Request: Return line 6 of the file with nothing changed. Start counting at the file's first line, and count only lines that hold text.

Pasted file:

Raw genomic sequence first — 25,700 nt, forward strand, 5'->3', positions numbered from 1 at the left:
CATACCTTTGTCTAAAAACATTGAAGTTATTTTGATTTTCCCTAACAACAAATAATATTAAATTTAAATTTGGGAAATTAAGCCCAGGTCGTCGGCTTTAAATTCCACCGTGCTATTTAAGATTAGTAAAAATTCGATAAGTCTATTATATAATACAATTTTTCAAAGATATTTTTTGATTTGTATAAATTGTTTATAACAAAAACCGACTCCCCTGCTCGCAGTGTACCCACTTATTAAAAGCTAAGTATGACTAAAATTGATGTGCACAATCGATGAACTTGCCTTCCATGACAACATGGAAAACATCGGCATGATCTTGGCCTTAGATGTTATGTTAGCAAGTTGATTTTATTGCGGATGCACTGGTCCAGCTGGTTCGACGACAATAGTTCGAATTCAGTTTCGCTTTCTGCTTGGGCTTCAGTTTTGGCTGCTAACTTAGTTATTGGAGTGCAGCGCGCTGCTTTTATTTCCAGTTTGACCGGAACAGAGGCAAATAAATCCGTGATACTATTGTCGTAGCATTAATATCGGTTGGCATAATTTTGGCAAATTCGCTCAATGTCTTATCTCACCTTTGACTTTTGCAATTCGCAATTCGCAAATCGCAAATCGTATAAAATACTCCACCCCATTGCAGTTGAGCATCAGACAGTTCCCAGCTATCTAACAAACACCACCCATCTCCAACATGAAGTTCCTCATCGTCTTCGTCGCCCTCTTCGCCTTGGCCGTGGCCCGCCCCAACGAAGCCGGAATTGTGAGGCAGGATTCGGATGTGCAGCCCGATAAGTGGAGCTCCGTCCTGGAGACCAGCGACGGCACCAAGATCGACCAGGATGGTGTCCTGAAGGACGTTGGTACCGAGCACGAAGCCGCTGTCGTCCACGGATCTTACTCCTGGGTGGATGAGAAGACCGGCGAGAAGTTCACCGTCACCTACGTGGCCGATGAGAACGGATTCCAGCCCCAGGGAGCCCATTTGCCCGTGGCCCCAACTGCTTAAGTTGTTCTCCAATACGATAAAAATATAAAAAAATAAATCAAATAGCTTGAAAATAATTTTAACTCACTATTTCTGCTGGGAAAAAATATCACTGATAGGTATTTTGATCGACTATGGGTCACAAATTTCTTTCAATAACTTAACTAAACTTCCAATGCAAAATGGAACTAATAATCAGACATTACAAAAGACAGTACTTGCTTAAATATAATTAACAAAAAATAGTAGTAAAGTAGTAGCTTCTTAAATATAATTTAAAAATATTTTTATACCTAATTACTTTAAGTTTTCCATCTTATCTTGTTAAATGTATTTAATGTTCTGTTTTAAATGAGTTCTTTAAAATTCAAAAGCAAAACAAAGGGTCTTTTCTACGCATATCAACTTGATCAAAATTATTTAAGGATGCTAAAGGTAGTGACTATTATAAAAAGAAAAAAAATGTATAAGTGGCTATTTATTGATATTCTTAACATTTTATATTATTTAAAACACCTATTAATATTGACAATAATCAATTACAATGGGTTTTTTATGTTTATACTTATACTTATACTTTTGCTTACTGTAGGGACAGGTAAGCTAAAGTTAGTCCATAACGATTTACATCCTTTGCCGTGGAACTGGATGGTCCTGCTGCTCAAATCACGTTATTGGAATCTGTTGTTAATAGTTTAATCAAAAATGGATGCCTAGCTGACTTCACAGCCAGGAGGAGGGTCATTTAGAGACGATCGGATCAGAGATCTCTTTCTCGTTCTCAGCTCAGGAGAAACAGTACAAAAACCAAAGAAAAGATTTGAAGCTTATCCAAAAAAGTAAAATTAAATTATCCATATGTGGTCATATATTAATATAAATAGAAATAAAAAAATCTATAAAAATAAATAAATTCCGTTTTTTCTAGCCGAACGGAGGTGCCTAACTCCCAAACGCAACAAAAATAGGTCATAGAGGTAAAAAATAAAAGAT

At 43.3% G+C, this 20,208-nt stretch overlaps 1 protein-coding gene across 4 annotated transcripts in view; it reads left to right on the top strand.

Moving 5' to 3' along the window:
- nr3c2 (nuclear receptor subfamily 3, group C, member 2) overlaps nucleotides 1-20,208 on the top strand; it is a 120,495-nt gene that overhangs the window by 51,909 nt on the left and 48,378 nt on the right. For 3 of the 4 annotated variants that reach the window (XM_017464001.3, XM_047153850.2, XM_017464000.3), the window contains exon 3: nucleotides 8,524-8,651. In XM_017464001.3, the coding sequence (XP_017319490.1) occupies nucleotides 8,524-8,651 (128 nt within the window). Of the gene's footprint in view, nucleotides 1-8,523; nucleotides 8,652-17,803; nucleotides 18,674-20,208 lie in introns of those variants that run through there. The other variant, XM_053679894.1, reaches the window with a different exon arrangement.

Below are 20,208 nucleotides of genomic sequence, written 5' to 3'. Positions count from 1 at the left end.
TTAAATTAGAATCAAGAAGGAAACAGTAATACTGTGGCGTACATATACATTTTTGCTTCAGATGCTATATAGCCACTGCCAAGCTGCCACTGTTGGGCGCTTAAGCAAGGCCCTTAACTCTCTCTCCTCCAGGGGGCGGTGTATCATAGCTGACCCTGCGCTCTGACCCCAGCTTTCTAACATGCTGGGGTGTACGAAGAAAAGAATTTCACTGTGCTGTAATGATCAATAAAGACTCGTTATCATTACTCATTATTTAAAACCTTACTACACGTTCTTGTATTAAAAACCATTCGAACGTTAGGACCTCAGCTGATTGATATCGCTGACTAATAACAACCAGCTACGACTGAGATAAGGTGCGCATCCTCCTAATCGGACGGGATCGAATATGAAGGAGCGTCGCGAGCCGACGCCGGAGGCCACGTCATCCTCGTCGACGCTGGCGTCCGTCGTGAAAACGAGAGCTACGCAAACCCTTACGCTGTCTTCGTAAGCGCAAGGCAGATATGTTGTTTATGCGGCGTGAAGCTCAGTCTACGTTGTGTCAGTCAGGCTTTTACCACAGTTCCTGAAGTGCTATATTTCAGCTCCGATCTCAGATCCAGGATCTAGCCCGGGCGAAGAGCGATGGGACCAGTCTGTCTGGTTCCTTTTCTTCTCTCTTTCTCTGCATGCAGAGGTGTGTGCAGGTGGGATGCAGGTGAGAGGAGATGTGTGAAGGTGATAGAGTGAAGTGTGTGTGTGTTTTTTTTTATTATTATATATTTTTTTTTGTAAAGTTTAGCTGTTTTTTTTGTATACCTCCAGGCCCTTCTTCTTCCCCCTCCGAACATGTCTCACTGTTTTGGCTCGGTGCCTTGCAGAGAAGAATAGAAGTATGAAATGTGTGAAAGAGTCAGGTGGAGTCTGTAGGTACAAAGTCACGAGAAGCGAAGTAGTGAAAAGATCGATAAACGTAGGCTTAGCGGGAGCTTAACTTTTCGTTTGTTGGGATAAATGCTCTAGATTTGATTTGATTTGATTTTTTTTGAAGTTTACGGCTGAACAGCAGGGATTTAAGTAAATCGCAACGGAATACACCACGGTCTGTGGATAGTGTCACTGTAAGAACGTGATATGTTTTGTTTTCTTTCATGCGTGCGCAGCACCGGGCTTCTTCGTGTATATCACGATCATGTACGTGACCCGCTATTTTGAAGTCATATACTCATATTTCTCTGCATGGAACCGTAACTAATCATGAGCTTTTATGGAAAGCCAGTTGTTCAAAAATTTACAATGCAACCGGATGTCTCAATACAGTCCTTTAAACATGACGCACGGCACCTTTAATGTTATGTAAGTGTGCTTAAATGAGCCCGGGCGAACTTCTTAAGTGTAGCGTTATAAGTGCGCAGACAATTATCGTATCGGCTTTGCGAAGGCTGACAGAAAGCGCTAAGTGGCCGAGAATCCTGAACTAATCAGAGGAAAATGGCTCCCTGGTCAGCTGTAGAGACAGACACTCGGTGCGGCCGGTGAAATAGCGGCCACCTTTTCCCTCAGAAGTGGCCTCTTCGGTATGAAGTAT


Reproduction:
Below are 20,208 nucleotides of genomic sequence, written 5' to 3'. Positions count from 1 at the left end.